Decision held at the 323rd Governing Body meeting
In response to the volatile situation in the Arab region, and with the aim of assisting the region, the Governing Body at the 323rd Governing Body meeting, with the support of the delegates, adopted the decision to expand the ILO’s development cooperation programme in the Arab States and develop a regional resource mobilisation strategy in accordance with the ILO’s Development Cooperation Strategy (2014-2017).
There are certain challenges associated with the situation in the Middle East that may hinder or affect the progress of the development cooperation programme. It is also important to take into account the different challenges that each state faces. Although it is necessary to expand this programme to assist the region, it is first vital to reinstate order in the region in order to achieve any meaningful outcome. Groups such as ISIS are a threat and may undermine the ILO’s efforts in this region. Having spread their tentacles to parts of the Middle East, ISIS appears to be gaining support and the existence of groups like these means that there is limited room for progress. Therefore it is vital for security issues to be addressed before expecting a positive outcome from efforts by the ILO. A consolidated effort from international bodies is necessary in order to bring stability to the Arab region and facilitate the execution of ILO’s development cooperation programme.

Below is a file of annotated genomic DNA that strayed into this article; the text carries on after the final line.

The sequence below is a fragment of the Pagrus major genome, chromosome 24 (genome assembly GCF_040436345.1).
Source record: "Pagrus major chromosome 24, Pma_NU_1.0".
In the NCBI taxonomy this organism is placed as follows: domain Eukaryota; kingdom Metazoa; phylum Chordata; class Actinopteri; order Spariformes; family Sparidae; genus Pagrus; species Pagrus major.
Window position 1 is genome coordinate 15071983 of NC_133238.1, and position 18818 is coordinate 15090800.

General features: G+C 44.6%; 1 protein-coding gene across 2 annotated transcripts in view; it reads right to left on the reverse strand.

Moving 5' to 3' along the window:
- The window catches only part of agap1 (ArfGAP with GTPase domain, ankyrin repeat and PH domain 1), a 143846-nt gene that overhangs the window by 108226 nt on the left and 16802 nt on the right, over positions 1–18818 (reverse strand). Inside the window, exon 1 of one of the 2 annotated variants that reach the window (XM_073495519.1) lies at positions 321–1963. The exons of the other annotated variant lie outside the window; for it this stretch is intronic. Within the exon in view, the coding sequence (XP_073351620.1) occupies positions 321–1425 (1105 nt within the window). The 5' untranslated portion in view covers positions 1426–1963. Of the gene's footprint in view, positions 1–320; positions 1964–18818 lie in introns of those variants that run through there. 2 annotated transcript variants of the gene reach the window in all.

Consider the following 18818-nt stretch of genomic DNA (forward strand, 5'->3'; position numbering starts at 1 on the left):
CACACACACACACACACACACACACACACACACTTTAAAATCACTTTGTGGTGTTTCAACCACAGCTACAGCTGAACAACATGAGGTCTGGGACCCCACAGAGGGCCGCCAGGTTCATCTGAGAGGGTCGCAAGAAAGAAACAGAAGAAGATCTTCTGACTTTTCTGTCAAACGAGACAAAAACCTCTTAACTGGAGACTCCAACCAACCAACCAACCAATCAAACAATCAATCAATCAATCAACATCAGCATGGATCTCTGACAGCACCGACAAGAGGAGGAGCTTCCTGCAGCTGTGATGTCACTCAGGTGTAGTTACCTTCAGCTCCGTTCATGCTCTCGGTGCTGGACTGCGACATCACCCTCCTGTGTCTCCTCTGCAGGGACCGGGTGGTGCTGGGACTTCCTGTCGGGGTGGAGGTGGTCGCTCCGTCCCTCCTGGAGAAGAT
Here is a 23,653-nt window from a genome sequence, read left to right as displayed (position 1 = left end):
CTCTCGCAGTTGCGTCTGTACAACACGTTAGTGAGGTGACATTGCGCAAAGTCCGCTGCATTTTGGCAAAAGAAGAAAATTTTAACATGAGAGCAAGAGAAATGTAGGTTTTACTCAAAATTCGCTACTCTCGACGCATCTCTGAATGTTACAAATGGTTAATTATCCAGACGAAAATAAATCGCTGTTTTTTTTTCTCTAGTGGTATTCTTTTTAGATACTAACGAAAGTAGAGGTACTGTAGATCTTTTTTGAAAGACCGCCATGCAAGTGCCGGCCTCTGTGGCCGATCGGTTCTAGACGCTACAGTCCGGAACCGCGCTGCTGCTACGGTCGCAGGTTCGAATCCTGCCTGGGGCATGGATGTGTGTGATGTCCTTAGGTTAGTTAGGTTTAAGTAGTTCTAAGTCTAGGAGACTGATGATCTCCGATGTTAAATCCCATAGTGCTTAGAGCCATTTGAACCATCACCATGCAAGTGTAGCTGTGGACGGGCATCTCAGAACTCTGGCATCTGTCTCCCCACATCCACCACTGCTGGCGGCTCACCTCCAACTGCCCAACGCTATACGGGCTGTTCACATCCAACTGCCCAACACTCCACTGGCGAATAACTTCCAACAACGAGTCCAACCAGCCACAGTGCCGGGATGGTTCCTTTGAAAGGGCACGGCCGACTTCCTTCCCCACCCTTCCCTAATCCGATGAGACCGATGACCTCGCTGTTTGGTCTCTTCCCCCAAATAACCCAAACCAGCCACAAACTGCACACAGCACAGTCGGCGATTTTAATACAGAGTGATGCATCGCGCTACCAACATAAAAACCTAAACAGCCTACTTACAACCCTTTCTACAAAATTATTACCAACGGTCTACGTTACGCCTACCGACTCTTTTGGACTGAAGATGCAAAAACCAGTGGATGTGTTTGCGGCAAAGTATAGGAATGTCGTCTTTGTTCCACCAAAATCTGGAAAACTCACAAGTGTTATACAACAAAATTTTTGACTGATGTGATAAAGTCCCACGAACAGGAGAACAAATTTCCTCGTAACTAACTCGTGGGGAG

P. Bergen, E. Schneider, ‘Why ISIS is spreading across Muslim world’, <http://www.cnn.com/2014/11/19/opinion/bergen-isis-recruiting-success/> , 2014, (accessed April 2015).